- Roy Jay
- Joy Ray
Once you know his story, you gotta love Roy Jay. The quick take is, the man spent the first chunk of his life – the one that other players invest in the road, chops, dues, blues, and whatever comes along to try and trip them up – being a dad. No Holiday Inn gigs on the weekend, even. He was burrowed up in what he chose to do.
It wasn’t until recent years – at a point where many musicians have either crashed and burned or should have crashed and burned – that Jay got serious about playing music. Big time. Joy Ray is his third album in a three-year recording career and Roy Jay seems to have a firm hold on how to do this.
First of all, Joy Ray is a collection of 11 good songs – the potential for great jamming shows itself on a number of occasions, but these tunes capture your interest before they choose whether or not to go dancing down the garden path.
Secondly, Roy Jay has a great musical cohort in Chris Seefried, who produced the album, co-wrote the songs with Jay, and plays some mean guitar himself.
And thirdly, Jay invited some friends in to play on this album – such as bassist Rob Wasserman (yep – that Rob Wasserman), guitarist David Immergluck, Jemimah Puddleduck’s JT Thomas on Hammond B3, and stringmaster Doug Pettibone (check out his shimmering lap steel on “Minnesota”).
There are also plenty of other folks whom you might not know, but you’re going to remember them after you listen to Joy Ray. Take guitarist John Zias, for instance: the man definitely channels Jerry Garcia at times, but not in a mimicking way. (Have some fun with your favorite Deadhead: just put on “Kinsale” without any fanfare or explanation and let the music settle on them. I guarantee you that at some point they’re going to look around and go, “Wait – is that …? No. Is it? I’ve never heard this before …” And you can tell them that’s John Zias.)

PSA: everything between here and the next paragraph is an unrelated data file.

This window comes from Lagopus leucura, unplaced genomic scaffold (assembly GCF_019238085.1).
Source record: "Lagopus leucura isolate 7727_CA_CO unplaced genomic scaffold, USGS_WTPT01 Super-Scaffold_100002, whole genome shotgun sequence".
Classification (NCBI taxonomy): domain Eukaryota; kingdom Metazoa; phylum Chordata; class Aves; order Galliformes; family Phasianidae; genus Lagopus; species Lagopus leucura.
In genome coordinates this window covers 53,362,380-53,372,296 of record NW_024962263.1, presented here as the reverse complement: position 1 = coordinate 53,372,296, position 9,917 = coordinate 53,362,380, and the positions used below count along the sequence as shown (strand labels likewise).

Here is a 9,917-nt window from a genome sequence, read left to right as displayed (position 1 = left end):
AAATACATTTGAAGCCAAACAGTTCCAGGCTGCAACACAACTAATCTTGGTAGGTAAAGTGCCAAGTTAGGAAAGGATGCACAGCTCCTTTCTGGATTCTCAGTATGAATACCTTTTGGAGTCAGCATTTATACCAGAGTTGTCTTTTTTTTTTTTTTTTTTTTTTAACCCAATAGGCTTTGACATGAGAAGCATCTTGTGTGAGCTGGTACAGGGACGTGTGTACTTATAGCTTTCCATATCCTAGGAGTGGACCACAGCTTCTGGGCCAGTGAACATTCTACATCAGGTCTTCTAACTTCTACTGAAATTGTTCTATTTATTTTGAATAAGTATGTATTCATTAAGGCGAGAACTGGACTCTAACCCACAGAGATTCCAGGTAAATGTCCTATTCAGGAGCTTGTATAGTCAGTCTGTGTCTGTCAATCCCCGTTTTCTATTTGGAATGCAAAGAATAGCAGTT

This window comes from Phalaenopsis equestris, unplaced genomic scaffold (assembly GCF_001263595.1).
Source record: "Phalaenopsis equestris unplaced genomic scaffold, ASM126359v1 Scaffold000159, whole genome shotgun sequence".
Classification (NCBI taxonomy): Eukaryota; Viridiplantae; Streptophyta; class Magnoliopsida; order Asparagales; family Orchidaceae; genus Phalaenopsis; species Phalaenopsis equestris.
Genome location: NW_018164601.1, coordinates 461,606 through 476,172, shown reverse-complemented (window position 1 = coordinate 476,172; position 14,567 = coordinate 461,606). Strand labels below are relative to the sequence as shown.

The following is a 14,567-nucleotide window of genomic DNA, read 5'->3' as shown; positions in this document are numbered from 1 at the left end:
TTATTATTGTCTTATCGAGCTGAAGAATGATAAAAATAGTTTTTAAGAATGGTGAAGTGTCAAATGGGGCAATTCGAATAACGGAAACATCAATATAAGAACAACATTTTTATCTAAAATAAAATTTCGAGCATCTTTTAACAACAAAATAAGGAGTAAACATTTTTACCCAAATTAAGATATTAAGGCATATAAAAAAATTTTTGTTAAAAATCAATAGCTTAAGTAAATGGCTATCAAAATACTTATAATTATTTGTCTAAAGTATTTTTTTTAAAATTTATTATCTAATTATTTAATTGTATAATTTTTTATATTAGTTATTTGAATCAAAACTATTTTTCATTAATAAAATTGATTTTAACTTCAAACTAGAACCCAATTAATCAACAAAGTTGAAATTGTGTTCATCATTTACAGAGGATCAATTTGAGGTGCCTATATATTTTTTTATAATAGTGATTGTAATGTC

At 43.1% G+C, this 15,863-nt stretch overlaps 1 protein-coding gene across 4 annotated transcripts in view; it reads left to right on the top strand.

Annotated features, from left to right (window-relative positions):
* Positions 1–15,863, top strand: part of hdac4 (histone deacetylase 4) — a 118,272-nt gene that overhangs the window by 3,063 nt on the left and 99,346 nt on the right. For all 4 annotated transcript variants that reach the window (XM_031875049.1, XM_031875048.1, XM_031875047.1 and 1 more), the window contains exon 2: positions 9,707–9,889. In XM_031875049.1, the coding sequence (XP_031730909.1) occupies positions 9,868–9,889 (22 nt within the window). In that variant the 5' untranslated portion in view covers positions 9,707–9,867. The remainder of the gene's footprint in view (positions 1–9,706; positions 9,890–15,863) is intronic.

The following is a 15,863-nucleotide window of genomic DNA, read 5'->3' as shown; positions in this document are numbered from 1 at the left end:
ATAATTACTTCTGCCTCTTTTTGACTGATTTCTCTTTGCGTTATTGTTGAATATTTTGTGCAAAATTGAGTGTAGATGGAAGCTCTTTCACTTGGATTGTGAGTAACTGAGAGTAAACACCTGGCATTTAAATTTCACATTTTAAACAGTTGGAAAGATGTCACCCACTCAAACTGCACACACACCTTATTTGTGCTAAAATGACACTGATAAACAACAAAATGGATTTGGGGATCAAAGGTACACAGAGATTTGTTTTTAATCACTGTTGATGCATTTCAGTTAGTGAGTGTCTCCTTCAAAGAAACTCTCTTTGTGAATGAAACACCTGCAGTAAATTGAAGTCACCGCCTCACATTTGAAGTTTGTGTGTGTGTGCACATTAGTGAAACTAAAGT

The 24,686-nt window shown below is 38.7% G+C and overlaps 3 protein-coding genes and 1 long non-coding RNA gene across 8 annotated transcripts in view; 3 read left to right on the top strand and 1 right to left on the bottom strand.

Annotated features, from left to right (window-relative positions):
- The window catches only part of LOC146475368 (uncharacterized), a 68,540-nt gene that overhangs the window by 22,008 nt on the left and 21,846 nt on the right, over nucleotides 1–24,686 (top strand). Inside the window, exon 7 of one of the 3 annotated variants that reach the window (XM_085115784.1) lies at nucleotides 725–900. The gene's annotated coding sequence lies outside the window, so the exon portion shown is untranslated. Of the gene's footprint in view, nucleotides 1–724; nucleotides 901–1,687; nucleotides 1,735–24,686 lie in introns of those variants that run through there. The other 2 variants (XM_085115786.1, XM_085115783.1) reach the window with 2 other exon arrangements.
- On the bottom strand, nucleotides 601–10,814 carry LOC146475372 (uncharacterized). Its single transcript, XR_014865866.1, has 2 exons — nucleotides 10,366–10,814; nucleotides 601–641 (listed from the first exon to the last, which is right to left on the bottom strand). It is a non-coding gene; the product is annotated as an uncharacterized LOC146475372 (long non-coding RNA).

So what do all these parts add up to? Some really good tunes.
“Zeke Mountain” could be a cousin to RatDog’s “Two Djinn”, with an Eastern-flavored smokiness that leads to a closed-eyes-and-swaying jam at the end. You’ll root for “Josie” to come home; and in lieu of that happening, you won’t want the hypnotic guitar break that cuts in at the 2:47 mark to end. There are tunes that are just plain fun – the slap-back rockabilly-flavored “Double Down” and the gooey bass-lined joy of “Wash Away”; some are just plain cool – the feathered-throttle snarling guitars and hand percussion of “Hope Street” and the Boz Scaggs vibe of “In The Moment”; and then there are tunes like “Agua Dulce”, whose story will lure you in while the music sneaks around and gathers you up. Or “John Brown” – the album’s spooky centerpiece, featuring a swampy, lurching jam that’ll give you shivers.
It doesn’t matter how long it took Roy Jay to get to this point; an album like Joy Ray couldn’t have happened until it was ready to.
Roy Jay’s time has come.